China’s Chairman Xi Jingping Calls for Reform of Chinese Military

The buying and selling of military ranks and promotions became so popular during the Jiang Zemin era that: “You had to pay to become a soldier." (Image: Hermann Rohr / Vision Times)
The buying and selling of military ranks and promotions became so popular during the Jiang Zemin era that: “You had to pay to become a soldier." (Image: Hermann Rohr / Vision Times)

According to a Reuters news peace about the state of China’s military training, China’s official military newspaper in 2014 claimed that China’s weak military training poses a threat to the country’s ability to fight and win a war. Does this still hold true?

How strong is China’s army? In assessing the capability of an army, one might think that it is most obvious to take material factors into consideration, like numbers of tanks or soldiers.

Judging by statistical data on battle tank fire power, by Global Firepower, in 2017, China indeed ranks No. 2 ahead of the United States and the United Kingdom, topped only by Russia.

Brute force or quality?

When it comes to manpower, China ranks first overall before India and the U.S..

But, is that really all it takes to make a strong army?

History shows that material factors are not a very reliable prediction for the outcome of a war, or the capability of a military to use its firepower to its advantage.

According to a statement by the Los Angeles Times on China’s military strength: “ It’s much more about how militaries are trained and organized, and the quality of people they have.”

How good is China’s so-called People’s Liberation Army in terms of it’s training, organization, and the quality of its people?

Chinese females saluting at military competition. ( Image Credit: Baryl_SNW PxhereCC0

Chinese females saluting at a military competition. ( Image Credit: Baryl_SNW PxhereCC0

An implication from inside the red curtain, made by Party leader Xi Jinping, adds weight to the assumption that China’s military is in need of a total overhaul. Xi Jinping pointed out that the biggest problem of the People’s Liberation Army is that it cannot fight, it cannot fight to win.

A number of retired Chinese officers and state media question whether the People’s Liberation Army is too corrupt to win a war.

China might not be the only nation with a large but somewhat ineffective military force. According to a Hong Kong’s Apple Daily newspaper, China dares not engage in a war.

Based on an analysis, the newspaper named several reasons:

  1. There is no certainty that China could win. In case of a loss, the price and precedent for the Chinese Communist Party (CCP) would be too high.
  2. There is doubt about whether the Chinese army could actually hold up in a hard battle.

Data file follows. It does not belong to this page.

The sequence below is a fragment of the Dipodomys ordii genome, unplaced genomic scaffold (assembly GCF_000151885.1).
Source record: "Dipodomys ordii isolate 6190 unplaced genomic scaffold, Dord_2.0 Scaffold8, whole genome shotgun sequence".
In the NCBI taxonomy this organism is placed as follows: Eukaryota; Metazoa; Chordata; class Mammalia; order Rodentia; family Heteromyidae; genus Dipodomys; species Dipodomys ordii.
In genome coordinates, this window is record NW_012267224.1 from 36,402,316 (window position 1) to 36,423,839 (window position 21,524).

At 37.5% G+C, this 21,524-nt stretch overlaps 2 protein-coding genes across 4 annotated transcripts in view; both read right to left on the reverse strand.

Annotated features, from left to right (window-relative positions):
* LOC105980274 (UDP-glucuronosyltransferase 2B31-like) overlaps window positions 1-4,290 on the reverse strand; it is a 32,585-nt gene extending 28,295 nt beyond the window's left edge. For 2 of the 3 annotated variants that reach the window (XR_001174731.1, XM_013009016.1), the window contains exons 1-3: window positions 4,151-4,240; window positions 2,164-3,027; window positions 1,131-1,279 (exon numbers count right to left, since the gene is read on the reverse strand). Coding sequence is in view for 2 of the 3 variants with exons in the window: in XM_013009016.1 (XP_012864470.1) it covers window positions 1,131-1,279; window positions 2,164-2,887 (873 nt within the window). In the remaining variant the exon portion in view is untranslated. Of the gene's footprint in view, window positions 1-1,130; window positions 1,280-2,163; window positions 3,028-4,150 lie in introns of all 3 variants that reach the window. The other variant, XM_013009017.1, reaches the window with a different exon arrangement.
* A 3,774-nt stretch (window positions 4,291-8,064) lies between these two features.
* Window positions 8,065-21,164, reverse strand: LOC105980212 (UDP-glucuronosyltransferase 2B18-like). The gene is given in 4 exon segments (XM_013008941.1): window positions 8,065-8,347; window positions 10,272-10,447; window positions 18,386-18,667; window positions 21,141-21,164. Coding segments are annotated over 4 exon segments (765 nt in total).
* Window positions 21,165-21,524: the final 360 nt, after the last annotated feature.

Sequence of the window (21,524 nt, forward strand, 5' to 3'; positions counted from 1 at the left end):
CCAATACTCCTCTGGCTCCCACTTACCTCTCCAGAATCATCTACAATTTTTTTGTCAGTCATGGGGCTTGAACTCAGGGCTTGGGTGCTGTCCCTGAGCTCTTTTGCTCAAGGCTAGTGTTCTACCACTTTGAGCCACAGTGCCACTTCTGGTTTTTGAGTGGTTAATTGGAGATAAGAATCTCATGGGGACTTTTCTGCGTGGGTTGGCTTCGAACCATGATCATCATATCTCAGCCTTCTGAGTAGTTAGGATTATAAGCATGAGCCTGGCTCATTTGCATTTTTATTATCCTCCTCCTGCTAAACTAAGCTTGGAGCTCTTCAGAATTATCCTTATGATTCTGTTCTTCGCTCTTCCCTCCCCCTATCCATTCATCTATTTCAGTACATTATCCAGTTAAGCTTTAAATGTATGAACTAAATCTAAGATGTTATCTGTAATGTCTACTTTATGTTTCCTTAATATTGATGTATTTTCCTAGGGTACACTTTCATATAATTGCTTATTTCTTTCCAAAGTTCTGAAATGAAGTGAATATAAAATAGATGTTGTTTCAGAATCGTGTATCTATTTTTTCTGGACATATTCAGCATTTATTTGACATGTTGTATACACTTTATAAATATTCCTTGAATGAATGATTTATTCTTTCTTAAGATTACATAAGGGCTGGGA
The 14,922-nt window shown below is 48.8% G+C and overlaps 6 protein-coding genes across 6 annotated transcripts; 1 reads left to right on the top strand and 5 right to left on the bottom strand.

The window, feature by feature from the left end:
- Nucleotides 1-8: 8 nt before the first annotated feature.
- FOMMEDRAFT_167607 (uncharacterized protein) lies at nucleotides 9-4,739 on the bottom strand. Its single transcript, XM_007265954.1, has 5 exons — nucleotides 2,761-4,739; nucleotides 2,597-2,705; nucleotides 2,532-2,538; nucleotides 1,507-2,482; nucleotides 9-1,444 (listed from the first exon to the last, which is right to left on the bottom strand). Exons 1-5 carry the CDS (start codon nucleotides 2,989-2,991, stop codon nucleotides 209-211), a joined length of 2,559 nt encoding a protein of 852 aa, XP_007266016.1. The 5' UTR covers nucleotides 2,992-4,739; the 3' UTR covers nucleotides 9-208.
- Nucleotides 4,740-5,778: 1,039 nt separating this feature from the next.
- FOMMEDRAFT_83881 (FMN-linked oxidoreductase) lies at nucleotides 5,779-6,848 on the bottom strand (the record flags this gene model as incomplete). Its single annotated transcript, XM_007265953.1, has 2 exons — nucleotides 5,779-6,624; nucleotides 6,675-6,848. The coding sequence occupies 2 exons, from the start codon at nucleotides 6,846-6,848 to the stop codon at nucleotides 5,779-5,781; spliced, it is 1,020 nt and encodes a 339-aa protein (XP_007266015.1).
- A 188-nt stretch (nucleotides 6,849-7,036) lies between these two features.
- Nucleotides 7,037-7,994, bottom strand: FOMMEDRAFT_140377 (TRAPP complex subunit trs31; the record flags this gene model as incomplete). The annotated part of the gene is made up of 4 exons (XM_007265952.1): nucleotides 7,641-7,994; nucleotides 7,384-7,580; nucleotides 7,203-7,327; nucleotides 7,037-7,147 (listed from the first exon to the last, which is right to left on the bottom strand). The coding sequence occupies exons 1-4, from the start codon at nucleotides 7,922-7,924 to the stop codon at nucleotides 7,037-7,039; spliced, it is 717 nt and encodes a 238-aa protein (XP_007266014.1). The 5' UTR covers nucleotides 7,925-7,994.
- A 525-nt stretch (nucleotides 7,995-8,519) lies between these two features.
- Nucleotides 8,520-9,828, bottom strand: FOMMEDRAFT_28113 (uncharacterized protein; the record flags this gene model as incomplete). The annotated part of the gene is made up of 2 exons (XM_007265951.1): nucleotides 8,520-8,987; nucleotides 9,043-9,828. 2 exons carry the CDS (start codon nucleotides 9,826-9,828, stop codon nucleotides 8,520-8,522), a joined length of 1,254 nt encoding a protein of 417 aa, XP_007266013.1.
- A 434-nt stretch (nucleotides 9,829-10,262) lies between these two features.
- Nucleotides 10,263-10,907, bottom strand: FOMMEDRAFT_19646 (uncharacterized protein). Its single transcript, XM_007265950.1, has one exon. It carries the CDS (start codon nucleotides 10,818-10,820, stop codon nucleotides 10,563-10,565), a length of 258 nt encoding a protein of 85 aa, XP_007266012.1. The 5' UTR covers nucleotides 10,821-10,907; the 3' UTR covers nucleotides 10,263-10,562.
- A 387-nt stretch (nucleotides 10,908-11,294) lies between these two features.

3. Chairman of the Central Military Commission Xi mentioned publically several times that the Chinese military “must be able to fight and to fight to win.”

Corruption

Critics remark that corruption is also eating away at the quality of the Chinese military.

In the 20 years that former Chairman Ziang Zemin was in charge, the military was given authority to be run like a business, which led to a deep establishment of corruption.

As a result, its internal structures became corrupt, and many officers and their favors could be bought or sold for a price. Over the decades, the corruption slowly chewed its way through China’s military body, like worms in an apple.

The buying and selling became so popular during the Ziang Zemin era that: “You had to pay to become a soldier. When you got promoted, you had to pay again. The buying and selling of posts was very popular. Even the rank of captain could be purchased for a few hundred thousand. Not to mention the rank of general, which started at 20 million. The army is totally rotten from top to bottom,” said political commentator Chen Pokong.

In war, an army is like a spear. All parts form a whole that follows the spearhead. But who do the single parts follow if the majority are corrupt? Can such an army really be trained to achieve a high enough standard to prevail in an actual combat scenario?

It is mostly values and military discipline to obey orders that drive a soldier to perform for his country and fellow landsmen. Who does a corrupt soldier fight for? What values will keep his standing firm and allow him to hold his ground?

Taking all of the above into consideration, is it really surprising that the current CCP leader and Chairman of the Central Military Commission would call for reform of the Chinese military?

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